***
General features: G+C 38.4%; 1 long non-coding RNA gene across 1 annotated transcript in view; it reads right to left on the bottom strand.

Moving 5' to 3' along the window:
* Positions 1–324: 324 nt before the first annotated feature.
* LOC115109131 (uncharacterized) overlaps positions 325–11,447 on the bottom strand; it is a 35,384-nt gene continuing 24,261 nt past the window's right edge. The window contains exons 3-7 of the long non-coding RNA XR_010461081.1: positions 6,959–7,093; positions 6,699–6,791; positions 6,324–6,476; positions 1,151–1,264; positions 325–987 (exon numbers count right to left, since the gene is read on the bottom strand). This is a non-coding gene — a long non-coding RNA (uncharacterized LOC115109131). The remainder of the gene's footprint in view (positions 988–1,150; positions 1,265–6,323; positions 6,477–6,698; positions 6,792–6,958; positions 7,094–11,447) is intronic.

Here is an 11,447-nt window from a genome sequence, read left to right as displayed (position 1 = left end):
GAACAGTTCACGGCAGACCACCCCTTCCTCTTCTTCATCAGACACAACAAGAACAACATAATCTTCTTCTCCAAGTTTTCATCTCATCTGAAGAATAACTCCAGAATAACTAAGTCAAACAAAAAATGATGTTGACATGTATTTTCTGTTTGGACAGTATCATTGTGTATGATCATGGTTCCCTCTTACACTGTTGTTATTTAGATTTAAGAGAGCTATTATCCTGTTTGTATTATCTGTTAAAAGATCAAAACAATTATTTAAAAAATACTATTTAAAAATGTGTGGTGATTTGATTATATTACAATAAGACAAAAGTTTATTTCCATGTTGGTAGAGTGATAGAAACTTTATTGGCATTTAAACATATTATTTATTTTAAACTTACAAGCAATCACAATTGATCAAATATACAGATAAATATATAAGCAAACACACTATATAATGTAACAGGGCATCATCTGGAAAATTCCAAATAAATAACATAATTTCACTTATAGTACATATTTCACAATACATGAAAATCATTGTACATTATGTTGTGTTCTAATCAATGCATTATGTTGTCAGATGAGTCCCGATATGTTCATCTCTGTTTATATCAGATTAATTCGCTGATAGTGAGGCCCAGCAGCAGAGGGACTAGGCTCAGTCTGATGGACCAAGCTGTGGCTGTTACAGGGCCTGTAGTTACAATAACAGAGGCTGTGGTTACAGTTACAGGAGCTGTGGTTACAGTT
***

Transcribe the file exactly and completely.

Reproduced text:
General features: G+C 38.4%; 1 long non-coding RNA gene across 1 annotated transcript in view; it reads right to left on the bottom strand.

Moving 5' to 3' along the window:
* Positions 1–324: 324 nt before the first annotated feature.
* LOC115109131 (uncharacterized) overlaps positions 325–11,447 on the bottom strand; it is a 35,384-nt gene continuing 24,261 nt past the window's right edge. The window contains exons 3-7 of the long non-coding RNA XR_010461081.1: positions 6,959–7,093; positions 6,699–6,791; positions 6,324–6,476; positions 1,151–1,264; positions 325–987 (exon numbers count right to left, since the gene is read on the bottom strand). This is a non-coding gene — a long non-coding RNA (uncharacterized LOC115109131). The remainder of the gene's footprint in view (positions 988–1,150; positions 1,265–6,323; positions 6,477–6,698; positions 6,792–6,958; positions 7,094–11,447) is intronic.

Here is an 11,447-nt window from a genome sequence, read left to right as displayed (position 1 = left end):
GAACAGTTCACGGCAGACCACCCCTTCCTCTTCTTCATCAGACACAACAAGAACAACATAATCTTCTTCTCCAAGTTTTCATCTCATCTGAAGAATAACTCCAGAATAACTAAGTCAAACAAAAAATGATGTTGACATGTATTTTCTGTTTGGACAGTATCATTGTGTATGATCATGGTTCCCTCTTACACTGTTGTTATTTAGATTTAAGAGAGCTATTATCCTGTTTGTATTATCTGTTAAAAGATCAAAACAATTATTTAAAAAATACTATTTAAAAATGTGTGGTGATTTGATTATATTACAATAAGACAAAAGTTTATTTCCATGTTGGTAGAGTGATAGAAACTTTATTGGCATTTAAACATATTATTTATTTTAAACTTACAAGCAATCACAATTGATCAAATATACAGATAAATATATAAGCAAACACACTATATAATGTAACAGGGCATCATCTGGAAAATTCCAAATAAATAACATAATTTCACTTATAGTACATATTTCACAATACATGAAAATCATTGTACATTATGTTGTGTTCTAATCAATGCATTATGTTGTCAGATGAGTCCCGATATGTTCATCTCTGTTTATATCAGATTAATTCGCTGATAGTGAGGCCCAGCAGCAGAGGGACTAGGCTCAGTCTGATGGACCAAGCTGTGGCTGTTACAGGGCCTGTAGTTACAATAACAGAGGCTGTGGTTACAGTTACAGGAGCTGTGGTTACAGTT